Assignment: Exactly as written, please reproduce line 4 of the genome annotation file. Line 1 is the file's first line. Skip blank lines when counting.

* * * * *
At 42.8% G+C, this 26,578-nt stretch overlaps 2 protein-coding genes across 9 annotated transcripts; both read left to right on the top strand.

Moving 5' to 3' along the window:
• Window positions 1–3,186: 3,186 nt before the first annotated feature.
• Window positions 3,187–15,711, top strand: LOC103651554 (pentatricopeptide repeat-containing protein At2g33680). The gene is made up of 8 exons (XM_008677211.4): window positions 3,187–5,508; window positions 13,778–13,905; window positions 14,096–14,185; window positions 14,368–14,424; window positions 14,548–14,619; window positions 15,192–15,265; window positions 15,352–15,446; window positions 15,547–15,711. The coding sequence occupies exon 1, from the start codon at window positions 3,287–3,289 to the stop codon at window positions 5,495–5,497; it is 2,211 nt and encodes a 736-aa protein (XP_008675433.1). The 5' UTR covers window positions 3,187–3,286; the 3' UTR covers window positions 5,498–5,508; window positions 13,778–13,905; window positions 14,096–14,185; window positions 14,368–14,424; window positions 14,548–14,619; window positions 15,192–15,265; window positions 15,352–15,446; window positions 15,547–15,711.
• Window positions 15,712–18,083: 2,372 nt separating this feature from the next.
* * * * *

• Window positions 3,187–15,711, top strand: LOC103651554 (pentatricopeptide repeat-containing protein At2g33680). The gene is made up of 8 exons (XM_008677211.4): window positions 3,187–5,508; window positions 13,778–13,905; window positions 14,096–14,185; window positions 14,368–14,424; window positions 14,548–14,619; window positions 15,192–15,265; window positions 15,352–15,446; window positions 15,547–15,711. The coding sequence occupies exon 1, from the start codon at window positions 3,287–3,289 to the stop codon at window positions 5,495–5,497; it is 2,211 nt and encodes a 736-aa protein (XP_008675433.1). The 5' UTR covers window positions 3,187–3,286; the 3' UTR covers window positions 5,498–5,508; window positions 13,778–13,905; window positions 14,096–14,185; window positions 14,368–14,424; window positions 14,548–14,619; window positions 15,192–15,265; window positions 15,352–15,446; window positions 15,547–15,711.